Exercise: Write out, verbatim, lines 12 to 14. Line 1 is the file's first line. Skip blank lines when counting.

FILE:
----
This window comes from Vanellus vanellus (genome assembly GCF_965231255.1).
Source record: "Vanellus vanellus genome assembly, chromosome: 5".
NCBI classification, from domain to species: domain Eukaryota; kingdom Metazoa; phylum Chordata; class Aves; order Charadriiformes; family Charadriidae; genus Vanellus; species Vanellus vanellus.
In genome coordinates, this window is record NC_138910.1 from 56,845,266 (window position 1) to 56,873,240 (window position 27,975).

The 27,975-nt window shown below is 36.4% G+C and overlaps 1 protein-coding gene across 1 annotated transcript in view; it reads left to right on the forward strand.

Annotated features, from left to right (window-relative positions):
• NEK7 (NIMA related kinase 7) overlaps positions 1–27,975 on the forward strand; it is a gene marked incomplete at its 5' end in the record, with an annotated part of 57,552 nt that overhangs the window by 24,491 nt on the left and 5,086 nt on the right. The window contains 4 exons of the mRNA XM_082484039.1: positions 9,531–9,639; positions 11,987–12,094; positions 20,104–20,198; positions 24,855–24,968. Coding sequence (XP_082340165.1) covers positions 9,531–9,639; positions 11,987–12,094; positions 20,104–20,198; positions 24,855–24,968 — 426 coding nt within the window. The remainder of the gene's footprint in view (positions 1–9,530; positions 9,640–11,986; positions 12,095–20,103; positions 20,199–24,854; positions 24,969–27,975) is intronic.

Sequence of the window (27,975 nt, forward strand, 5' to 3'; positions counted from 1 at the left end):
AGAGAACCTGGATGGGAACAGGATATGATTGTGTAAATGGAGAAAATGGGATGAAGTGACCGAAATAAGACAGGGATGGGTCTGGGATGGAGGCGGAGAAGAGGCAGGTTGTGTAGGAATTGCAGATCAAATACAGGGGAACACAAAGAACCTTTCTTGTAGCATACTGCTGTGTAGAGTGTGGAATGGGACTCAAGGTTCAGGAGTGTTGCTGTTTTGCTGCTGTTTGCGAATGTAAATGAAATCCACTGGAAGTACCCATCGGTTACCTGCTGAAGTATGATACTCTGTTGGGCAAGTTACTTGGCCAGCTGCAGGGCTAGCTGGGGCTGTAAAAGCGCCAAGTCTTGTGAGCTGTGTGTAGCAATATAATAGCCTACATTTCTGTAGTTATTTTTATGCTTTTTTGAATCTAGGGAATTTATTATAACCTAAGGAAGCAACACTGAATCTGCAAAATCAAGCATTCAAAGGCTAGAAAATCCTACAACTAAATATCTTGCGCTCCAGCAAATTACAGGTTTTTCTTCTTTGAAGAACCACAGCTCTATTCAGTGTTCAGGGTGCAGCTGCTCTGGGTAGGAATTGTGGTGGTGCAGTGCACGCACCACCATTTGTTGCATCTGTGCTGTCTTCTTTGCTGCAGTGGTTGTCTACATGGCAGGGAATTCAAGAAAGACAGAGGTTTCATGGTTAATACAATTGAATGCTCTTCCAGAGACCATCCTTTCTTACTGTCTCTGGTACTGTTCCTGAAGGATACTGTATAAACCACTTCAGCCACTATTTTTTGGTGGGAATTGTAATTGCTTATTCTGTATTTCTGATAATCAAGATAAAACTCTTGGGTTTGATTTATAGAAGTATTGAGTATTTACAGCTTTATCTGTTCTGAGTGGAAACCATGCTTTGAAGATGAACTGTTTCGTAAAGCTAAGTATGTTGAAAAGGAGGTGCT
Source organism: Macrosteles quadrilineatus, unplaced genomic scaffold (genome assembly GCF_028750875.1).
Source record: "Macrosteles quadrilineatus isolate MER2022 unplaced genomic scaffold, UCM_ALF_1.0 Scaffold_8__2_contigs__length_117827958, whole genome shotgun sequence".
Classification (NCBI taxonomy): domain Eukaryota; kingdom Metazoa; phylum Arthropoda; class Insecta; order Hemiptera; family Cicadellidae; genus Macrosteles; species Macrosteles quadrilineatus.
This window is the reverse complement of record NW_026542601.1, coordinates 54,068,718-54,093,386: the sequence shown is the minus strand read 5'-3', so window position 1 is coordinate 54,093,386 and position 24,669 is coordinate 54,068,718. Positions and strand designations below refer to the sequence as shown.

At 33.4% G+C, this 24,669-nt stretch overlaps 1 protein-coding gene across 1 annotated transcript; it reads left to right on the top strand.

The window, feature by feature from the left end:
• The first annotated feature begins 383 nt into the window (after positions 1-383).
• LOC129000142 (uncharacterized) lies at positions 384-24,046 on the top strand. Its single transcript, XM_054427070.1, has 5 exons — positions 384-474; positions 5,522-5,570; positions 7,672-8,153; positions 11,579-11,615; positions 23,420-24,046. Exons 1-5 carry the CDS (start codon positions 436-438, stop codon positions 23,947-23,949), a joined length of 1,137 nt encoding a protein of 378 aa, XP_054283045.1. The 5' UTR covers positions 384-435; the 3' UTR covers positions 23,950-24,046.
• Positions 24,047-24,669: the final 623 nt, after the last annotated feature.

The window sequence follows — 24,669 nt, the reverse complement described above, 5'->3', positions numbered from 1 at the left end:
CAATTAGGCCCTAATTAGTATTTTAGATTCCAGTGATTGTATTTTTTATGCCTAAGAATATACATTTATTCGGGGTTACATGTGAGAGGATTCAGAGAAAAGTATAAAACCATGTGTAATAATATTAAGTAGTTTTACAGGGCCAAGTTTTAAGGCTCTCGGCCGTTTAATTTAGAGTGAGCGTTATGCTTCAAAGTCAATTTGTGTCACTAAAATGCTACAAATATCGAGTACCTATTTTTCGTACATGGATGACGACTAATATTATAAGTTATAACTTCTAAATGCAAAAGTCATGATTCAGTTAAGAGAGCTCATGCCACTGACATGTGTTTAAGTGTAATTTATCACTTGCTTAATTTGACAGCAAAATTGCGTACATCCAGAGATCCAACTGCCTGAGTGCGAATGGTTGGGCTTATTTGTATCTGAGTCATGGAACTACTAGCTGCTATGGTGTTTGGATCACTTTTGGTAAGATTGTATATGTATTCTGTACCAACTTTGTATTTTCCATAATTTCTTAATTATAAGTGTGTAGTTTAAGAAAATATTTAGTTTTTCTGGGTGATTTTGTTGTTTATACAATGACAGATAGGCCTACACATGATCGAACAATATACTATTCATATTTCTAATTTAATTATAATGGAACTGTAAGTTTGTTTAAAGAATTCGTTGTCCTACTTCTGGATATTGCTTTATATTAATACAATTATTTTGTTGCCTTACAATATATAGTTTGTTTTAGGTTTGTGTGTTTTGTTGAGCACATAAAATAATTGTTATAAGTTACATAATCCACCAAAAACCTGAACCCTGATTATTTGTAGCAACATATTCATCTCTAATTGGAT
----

Classification (NCBI taxonomy): domain Eukaryota; kingdom Metazoa; phylum Arthropoda; class Insecta; order Hemiptera; family Cicadellidae; genus Macrosteles; species Macrosteles quadrilineatus.
This window is the reverse complement of record NW_026542601.1, coordinates 54,068,718-54,093,386: the sequence shown is the minus strand read 5'-3', so window position 1 is coordinate 54,093,386 and position 24,669 is coordinate 54,068,718. Positions and strand designations below refer to the sequence as shown.

At 33.4% G+C, this 24,669-nt stretch overlaps 1 protein-coding gene across 1 annotated transcript; it reads left to right on the top strand.